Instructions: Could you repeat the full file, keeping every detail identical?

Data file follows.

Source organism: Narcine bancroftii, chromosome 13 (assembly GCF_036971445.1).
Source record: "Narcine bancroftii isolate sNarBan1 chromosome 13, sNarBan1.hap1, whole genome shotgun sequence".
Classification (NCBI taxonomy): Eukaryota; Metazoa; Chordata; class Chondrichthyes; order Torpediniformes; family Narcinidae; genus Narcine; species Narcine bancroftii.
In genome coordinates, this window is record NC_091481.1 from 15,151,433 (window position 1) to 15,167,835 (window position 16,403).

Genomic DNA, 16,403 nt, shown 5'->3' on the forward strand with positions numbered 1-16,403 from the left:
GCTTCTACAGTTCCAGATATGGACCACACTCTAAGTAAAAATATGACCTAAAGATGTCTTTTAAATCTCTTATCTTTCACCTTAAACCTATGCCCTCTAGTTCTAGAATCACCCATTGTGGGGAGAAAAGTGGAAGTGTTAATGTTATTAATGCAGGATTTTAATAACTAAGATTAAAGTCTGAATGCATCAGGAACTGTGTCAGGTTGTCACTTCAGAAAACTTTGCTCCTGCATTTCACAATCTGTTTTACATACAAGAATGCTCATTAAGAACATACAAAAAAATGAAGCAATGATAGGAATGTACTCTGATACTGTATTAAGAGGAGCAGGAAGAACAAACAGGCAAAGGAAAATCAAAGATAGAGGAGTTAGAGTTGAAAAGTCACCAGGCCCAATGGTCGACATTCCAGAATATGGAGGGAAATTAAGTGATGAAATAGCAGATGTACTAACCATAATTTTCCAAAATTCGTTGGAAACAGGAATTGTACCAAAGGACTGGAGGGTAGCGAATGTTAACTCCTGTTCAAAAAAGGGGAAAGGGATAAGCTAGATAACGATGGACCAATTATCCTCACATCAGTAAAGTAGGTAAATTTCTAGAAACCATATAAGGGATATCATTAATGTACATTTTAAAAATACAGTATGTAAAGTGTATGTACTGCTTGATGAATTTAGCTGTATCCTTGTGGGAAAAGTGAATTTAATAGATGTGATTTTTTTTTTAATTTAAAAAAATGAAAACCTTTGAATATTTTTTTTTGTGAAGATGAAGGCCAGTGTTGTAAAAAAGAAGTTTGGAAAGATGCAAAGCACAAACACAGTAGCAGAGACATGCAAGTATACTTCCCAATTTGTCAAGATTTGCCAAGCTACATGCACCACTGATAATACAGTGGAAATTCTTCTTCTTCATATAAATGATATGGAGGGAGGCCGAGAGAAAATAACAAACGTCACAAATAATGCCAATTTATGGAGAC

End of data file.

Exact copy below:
Source organism: Narcine bancroftii, chromosome 13 (assembly GCF_036971445.1).
Source record: "Narcine bancroftii isolate sNarBan1 chromosome 13, sNarBan1.hap1, whole genome shotgun sequence".
Classification (NCBI taxonomy): Eukaryota; Metazoa; Chordata; class Chondrichthyes; order Torpediniformes; family Narcinidae; genus Narcine; species Narcine bancroftii.
In genome coordinates, this window is record NC_091481.1 from 15,151,433 (window position 1) to 15,167,835 (window position 16,403).

Genomic DNA, 16,403 nt, shown 5'->3' on the forward strand with positions numbered 1-16,403 from the left:
GCTTCTACAGTTCCAGATATGGACCACACTCTAAGTAAAAATATGACCTAAAGATGTCTTTTAAATCTCTTATCTTTCACCTTAAACCTATGCCCTCTAGTTCTAGAATCACCCATTGTGGGGAGAAAAGTGGAAGTGTTAATGTTATTAATGCAGGATTTTAATAACTAAGATTAAAGTCTGAATGCATCAGGAACTGTGTCAGGTTGTCACTTCAGAAAACTTTGCTCCTGCATTTCACAATCTGTTTTACATACAAGAATGCTCATTAAGAACATACAAAAAAATGAAGCAATGATAGGAATGTACTCTGATACTGTATTAAGAGGAGCAGGAAGAACAAACAGGCAAAGGAAAATCAAAGATAGAGGAGTTAGAGTTGAAAAGTCACCAGGCCCAATGGTCGACATTCCAGAATATGGAGGGAAATTAAGTGATGAAATAGCAGATGTACTAACCATAATTTTCCAAAATTCGTTGGAAACAGGAATTGTACCAAAGGACTGGAGGGTAGCGAATGTTAACTCCTGTTCAAAAAAGGGGAAAGGGATAAGCTAGATAACGATGGACCAATTATCCTCACATCAGTAAAGTAGGTAAATTTCTAGAAACCATATAAGGGATATCATTAATGTACATTTTAAAAATACAGTATGTAAAGTGTATGTACTGCTTGATGAATTTAGCTGTATCCTTGTGGGAAAAGTGAATTTAATAGATGTGATTTTTTTTTTAATTTAAAAAAATGAAAACCTTTGAATATTTTTTTTTGTGAAGATGAAGGCCAGTGTTGTAAAAAAGAAGTTTGGAAAGATGCAAAGCACAAACACAGTAGCAGAGACATGCAAGTATACTTCCCAATTTGTCAAGATTTGCCAAGCTACATGCACCACTGATAATACAGTGGAAATTCTTCTTCTTCATATAAATGATATGGAGGGAGGCCGAGAGAAAATAACAAACGTCACAAATAATGCCAATTTATGGAGAC